This is our truth, tell us yours
Jeremy Corbyn’s speech to Labour Party conference has not gone down well with all the commentariat. Even the Guardian was at best grudging inits leader today, and positively spiteful in its immediate response, written by Andrew Sparrow.
Curiously, no-0ne has asked if there might be process related reasons why the commentariat don’t like Corbyn’s style. As the Guardian pointed out, sniffily, the speech ‘trashed almost the entire playbook of modern media-savvy political orthodoxy, with no conventional clap lines, few soundbites, and in all likelihood not a single focus-group-tested theme.’
Part of that media savvy playbook is, of course, the courting of the commentariat. In previous years the process has started almost as soon as parliament goes into summer recess. Journalists would be offered titbits, selected soundbites or insights into the likely themes of the elader’s speech. In turn, the privileged commentators would retail these anecdotesto their readers as if there was some great journalistic skill involved in cutting and pasting them from the emails.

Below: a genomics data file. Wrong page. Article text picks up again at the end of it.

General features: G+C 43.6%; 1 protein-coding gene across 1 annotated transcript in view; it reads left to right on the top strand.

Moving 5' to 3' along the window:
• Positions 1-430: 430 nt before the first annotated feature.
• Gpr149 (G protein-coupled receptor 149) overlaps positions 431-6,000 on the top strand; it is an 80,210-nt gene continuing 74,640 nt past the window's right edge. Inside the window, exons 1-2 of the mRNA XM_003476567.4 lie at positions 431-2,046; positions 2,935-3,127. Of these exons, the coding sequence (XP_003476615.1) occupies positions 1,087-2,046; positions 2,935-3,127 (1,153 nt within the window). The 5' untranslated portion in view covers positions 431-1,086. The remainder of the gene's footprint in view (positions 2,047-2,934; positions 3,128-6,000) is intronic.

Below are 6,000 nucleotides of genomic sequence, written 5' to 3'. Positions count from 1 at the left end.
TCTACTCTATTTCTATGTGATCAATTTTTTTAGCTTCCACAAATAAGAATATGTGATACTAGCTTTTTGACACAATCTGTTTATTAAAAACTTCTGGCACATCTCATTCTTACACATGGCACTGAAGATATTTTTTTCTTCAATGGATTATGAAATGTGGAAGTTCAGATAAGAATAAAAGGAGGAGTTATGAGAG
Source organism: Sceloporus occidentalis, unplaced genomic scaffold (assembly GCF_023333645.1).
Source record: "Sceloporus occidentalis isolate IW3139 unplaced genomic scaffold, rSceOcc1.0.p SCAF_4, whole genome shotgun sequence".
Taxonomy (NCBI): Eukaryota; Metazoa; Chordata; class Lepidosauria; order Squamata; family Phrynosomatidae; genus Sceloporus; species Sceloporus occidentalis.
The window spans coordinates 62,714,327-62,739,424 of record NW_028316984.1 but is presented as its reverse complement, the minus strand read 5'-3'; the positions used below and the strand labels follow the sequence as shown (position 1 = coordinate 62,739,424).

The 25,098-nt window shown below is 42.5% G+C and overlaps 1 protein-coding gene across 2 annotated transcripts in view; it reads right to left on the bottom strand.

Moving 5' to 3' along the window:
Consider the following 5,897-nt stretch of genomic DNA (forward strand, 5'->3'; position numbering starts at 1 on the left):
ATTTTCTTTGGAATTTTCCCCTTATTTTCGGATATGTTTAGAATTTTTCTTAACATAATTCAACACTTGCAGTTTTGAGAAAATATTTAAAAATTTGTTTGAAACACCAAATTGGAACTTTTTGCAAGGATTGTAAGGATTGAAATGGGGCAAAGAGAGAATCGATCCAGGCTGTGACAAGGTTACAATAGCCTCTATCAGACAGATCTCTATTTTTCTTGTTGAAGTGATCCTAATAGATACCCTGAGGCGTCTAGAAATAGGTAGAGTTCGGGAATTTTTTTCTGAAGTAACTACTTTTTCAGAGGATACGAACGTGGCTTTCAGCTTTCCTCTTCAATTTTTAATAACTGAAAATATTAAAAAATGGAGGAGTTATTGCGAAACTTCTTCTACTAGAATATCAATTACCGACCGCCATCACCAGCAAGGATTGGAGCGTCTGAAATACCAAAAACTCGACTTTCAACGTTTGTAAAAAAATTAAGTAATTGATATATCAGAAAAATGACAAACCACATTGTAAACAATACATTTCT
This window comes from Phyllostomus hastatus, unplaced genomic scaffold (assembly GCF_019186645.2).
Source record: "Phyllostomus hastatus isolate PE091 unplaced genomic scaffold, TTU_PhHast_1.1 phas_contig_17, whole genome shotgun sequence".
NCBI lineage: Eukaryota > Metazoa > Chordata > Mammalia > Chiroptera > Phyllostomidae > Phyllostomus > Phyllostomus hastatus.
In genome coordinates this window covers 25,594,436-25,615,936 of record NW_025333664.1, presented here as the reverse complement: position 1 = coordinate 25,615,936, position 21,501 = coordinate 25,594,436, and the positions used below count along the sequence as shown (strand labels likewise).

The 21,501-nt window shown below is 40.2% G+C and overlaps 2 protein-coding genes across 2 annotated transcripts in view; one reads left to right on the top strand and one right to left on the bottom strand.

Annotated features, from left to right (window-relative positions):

Of course, there is a certain skill in cultivating the right kind of contact book to enable a journalist to reach the right person who might,if the journalist is seen as friendly or important, dispense some access to the leader’s thought processes.On the other hand, it’s also posible to achieve the same degree of access just by, for instance, being in the Oxford University Conservative Association with the next generation of politicians. As such, it’s less of a skill than some would claim it to be, because it’s conditional; no matter how much you practice if your face doesn’t fit, or you don’t comply with the wishes of the politicians, you don’t accomplish what you set out to achieve.
For a whole generation of commentators, ditching the playbook means they have to learn a new skillset. They may not like it.